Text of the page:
Sales shutdown rocks Toyota, recall broadens
Toyota Motor Corp shut down sales of its best-selling vehicles on Wednesday under pressure from the Obama administration to address a product safety crisis that threatens its image in its largest market.
Shares of Toyota fell another 2 per cent in Tokyo trading as concern deepened about the knock-on effects from a recall to fix millions of vehicles.
Toyota said late on Wednesday that it had determined that it would have to fix another 1.1 million vehicles to address the risk that floor mats could trap accelerator pedals and cause bursts of sudden acceleration.
Separately, Toyota said it believed it had found a mechanical fix for a problem that has forced it to recall 2.3 million vehicles for sticky accelerators.
Taken together, Toyota now has recalled nearly 6 million vehicles for problems with the accelerators used across its lineup, a sweeping safety action that has tarnished its reputation for quality and emboldened its rivals.
"Toyota's got the resources to bounce back from this, but this is the biggest crisis that they have ever faced, and Ford and Hyundai and others are coming on strong," said Jim Ziegler, an auto dealer consultant in Atlanta.
US Transportation Secretary Ray LaHood said in an interview with Chicago's WGN Radio that regulators had asked Toyota to take the unprecedented step of halting production of affected vehicles as it worked to address the problem.
In a move that underscored the depth of the crisis, major car rental agencies including Enterprise Holdings, Avis Budget Group Inc and Hertz said they were pulling Toyota vehicles from their rental fleets.
Looking to gain from Toyota's slip, General Motors Co said it was offering Toyota customers payouts of up to $1,000 or zero-percent financing for up to five years on most of the GM line-up.
US Representative Bart Stupak, a Michigan Democrat and chairman of the House Energy and Commerce subcommittee on investigations, said the panel would continue to monitor the Toyota situation and "press for answers."
"I am very concerned about the safety issues," he said in a statement. "Members of Congress and consumers need to know exactly what the problem is, how to fix the problem and what must be done to protect drivers of Toyota vehicles."
Toyota executives, meanwhile, huddled with US dealers in a series of hastily arranged conference calls on Wednesday.
One of the key issues: how to deal with thousands of Toyota cars now stranded on dealer lots that are banned from being sold because of the faulty accelerator pedals.
Dealers in contact with Toyota said the automaker had provided assurance that it would help them address the financial fallout from the recall and increase sales incentives to win back lost business in the weeks ahead.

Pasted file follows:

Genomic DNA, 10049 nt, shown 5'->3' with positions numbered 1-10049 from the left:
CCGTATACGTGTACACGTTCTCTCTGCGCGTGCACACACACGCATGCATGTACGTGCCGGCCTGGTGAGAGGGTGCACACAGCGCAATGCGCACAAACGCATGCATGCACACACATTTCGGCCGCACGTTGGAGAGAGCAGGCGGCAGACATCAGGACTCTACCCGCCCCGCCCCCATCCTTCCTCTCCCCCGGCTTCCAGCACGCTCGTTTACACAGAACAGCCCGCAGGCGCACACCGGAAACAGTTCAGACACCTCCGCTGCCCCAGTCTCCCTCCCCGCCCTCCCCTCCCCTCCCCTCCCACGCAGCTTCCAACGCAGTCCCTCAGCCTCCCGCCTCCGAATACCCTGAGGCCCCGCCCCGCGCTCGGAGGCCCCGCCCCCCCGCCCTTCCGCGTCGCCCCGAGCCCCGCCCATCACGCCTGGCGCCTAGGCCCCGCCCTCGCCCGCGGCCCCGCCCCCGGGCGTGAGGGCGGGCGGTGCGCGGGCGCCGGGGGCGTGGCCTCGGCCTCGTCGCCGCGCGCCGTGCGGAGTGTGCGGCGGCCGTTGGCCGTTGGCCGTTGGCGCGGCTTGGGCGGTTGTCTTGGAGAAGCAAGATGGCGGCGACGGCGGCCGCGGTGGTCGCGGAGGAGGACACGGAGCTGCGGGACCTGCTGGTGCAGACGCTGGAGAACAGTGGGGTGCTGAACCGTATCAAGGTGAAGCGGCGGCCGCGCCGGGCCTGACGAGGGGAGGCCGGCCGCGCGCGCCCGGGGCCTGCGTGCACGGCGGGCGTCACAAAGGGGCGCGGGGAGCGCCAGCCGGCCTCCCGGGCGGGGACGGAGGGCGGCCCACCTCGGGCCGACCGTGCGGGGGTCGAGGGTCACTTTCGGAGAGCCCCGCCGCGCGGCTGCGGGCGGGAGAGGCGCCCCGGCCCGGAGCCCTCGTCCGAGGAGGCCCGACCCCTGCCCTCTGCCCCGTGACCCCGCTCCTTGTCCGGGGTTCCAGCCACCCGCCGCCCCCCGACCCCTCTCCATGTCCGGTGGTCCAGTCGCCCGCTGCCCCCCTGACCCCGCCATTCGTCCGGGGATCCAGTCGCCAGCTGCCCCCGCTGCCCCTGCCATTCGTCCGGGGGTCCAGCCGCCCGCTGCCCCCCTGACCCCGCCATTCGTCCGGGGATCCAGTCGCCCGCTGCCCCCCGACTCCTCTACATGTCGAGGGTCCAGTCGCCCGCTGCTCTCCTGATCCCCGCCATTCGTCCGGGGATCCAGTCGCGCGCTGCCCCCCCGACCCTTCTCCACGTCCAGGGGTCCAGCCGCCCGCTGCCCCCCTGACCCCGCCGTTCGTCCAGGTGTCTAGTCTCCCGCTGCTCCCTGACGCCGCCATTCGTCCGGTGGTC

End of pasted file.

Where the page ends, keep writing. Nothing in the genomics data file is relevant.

Toyota spokeswoman Celeste Migliore said the automaker was in the process of reviewing its incentives and "all of our advertising" in response to events.
CTS Corp, which supplies the accelerator pedals at the center of the crisis, said late on Wednesday it had a fix for the safety issue and had begun to ship redesigned parts to Toyota factories.
Shares of CTS fell as as much as 20 per cent on Wednesday, before closing down just 2.4 percent.
The most recent troubles for Toyota began on Tuesday when it said it would suspend sales in the United States of eight models, including versions of its top-selling Camry sedan made in North America.
Toyota is also halting production at six plants in the United States and Canada for the first week of February.
Analysts said the financial damage to Toyota from the recalls would depend on how long it has to shut production on key models and how badly consumer confidence is shaken as reflected in pricing of both new and used cars.
"It's a devastating blow to Toyota and Toyota's reputation," said Dennis Virag, president of the Automotive Consulting Group. "Toyota is the new General Motors in terms of experiencing quality glitches, over-expansion and the proliferation of new product models.
The production halt comes at a time when major automakers are ramping up output as the US industry recovers from its worst downturn since the recession of the early 1980s.
For Toyota, the setback occurs as the carmaker rolls out a marketing campaign intended to reverse a recent slide that sent its 2009 sales down 20 per cent.
These are also critical days for Toyota management. Akio Toyoda, grandson of Toyota's founder, took over as president of the automaker in June with a vow to address missteps in the US market and elsewhere.
In 2008, Toyota overtook GM as the world's leading automaker. But rivals such as Ford, Hyundai and Honda Motor Co have been seen as catching up to Toyota on quality and reliability.RISKS ABOUND
"You can't just stop selling these models and not expect some impact to your market share -- at least in the short term," Deutsche Securities analyst Kurt Sanger told.
"I'm sure every Hyundai dealer in the US is letting customers know about their improvement in quality, 'and by the way, guess what happened across the street?'" Sanger said.
Toyota said its decision to shut down production next week would idle about 14,000 workers. Toyota spokesman Mike Goss said those workers would remain employed and would work on plant improvements while assembly lines are shut down.
Analysts said there was a risk that Toyota would be forced to extend that production shutdown.
Meanwhile, Toyota's problems threatened to pull down industry-wide auto sales for January and hit resale values for used cars, analyst said.
US auto sales in January, due out next Tuesday, are expected to show the market has softened from the 10.8 million-unit sales pace of the fourth quarter of 2009.